NASA rescheduled the launch of its Artemis I mission around the moon to Saturday after the space agency was forced to scrub the first attempt due to an issue with one of the spacecraft’s engines.
The main problem Monday came after engineers couldn’t get one of the rocket’s four engines to the proper temperature needed to start them at liftoff. NASA said the Artemis team tried to quickly fix the issue before the scheduled departure time, but weren’t able to do so before a two-hour launch window closed.
Mike Sarafin, the Artemis mission manager, said the team had found a path forward, including changing the engines’ loading procedure and starting the engine chill down earlier.
The mission is the first in a series of launches that could ultimately see astronauts headed toward the moon for the first time in half a century and a major revitalization of NASA’s space exploration efforts.
The next launch window opens at 2:17 p.m. ET Saturday for two hours, weather permitting. An additional window would open on Monday, NASA said.
If the mission isn’t able to launch, it could potentially be pushed back by more than a month.
The decision Monday was a disappointment for thousands of rocket-watchers who drove to Florida’s Kennedy Space Center, including Vice President Kamala Harris. But NASA said it wouldn’t fire up the rocket until doing so was safe, despite years of delays that have beleaguered the $40 billion project.
Sarafin told reporters Monday engineers would be sifting through data from the first attempt to make sure everything was in order.
“We’re going to play all nine innings here,” Sarafin said during a press briefing on Monday night. “We’re not ready to give up yet.”
“We are going to give the team time to rest, first of all, and then come back fresh tomorrow and reassess what we learned today and then develop a series of options,” he added. “It’s too early to say what the options are.”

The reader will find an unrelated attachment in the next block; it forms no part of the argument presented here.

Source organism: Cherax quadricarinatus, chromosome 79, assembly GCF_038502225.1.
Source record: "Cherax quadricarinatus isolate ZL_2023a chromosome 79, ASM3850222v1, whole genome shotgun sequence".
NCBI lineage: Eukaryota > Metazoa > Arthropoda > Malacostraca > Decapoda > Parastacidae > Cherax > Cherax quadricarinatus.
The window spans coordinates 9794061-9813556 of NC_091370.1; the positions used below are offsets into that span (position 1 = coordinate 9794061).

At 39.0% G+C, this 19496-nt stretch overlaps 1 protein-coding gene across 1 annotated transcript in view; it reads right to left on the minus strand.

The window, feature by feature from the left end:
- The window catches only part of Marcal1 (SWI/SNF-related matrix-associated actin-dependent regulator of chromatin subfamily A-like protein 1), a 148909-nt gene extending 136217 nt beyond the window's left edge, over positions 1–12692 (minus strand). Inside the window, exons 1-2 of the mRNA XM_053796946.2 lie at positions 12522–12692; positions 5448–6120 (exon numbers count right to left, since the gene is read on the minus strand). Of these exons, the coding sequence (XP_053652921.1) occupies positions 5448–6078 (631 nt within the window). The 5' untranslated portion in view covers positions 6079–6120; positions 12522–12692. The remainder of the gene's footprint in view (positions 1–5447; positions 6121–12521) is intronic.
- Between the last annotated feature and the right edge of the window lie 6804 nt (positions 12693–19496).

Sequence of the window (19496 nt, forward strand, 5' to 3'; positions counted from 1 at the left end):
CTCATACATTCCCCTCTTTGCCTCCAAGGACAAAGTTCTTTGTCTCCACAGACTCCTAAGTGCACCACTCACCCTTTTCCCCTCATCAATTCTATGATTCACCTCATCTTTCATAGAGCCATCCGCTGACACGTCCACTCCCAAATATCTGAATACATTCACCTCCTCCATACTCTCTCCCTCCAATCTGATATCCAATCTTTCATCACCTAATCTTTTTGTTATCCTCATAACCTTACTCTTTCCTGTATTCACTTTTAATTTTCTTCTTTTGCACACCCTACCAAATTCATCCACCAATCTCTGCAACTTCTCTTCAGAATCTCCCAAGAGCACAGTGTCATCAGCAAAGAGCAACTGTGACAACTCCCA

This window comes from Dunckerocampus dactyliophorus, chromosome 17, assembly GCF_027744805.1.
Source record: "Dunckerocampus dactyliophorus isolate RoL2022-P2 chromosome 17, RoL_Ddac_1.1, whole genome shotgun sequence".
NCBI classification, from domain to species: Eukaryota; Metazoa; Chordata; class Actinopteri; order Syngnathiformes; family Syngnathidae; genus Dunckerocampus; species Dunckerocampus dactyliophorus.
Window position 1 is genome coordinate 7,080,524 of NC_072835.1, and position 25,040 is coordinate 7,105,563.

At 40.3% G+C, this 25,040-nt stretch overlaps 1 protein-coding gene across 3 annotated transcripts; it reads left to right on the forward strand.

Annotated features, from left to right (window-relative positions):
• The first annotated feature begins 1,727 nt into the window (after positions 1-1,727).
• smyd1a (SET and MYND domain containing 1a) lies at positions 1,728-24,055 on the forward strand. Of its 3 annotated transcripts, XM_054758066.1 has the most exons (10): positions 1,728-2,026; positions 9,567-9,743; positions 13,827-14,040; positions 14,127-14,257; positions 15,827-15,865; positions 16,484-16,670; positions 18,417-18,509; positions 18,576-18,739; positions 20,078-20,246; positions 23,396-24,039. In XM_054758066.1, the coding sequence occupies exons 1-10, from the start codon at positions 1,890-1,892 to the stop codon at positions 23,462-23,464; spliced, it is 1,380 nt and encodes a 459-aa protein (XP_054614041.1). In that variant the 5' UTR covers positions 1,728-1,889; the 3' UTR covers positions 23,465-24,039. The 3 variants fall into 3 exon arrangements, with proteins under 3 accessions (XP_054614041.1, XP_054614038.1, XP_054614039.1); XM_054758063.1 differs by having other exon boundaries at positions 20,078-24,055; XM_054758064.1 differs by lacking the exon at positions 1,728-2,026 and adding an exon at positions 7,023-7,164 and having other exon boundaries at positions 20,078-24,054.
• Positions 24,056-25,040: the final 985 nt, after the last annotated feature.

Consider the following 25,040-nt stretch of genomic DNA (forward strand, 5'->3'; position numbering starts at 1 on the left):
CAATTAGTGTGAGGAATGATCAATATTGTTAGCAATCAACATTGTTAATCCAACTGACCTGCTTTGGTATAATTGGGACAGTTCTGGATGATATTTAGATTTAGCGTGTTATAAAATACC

Bill Nelson, NASA’s administrator, said the rocket was “brand new,” adding it wouldn’t “fly until it’s ready.”
“I think it’s just illustrative that this is a very complicated machine, a very complicated system, and all those things have to work,” Nelson said during the press conference Monday.
The Artemis mission will test NASA’s Space Launch System, a powerful rocket, that will propel the Orion spacecraft beyond the moon. The mission will be unmanned (holding three humanoid dummies), but the Orion craft will eventually be able to hold astronauts and begin a new era of space exploration. Humans haven’t stepped foot on the moon since the last Apollo mission in 1972, and NASA has pledged future efforts would see the first woman and the first person of color step foot on the lunar surface.
When it does eventually leave, Artemis I will orbit the Earth before being propelled towards the moon. The spacecraft will fly within 60 miles of the moon’s surface as NASA monitors its systems, then go on into deep retrograde orbit for just under a week.
The full mission will last four to six weeks before the Orion spacecraft reenters the Earth’s atmosphere, traveling some 25,000 mph and producing temperatures approaching 5,000 degrees Fahrenheit.
“After about four to six weeks and a total distance traveled exceeding 1.3 million miles, the mission will end with a test of Orion’s capability to return safely to the Earth,” NASA says of the mission.
The Artemis I launch, if it moves forward, will cap an invigorating summer for the country’s space agency. The heralded James Webb Space Telescope has been transmitting magical images from deep space since July, stunning cosmologists and astronomers and ushering in a new era of stargazing.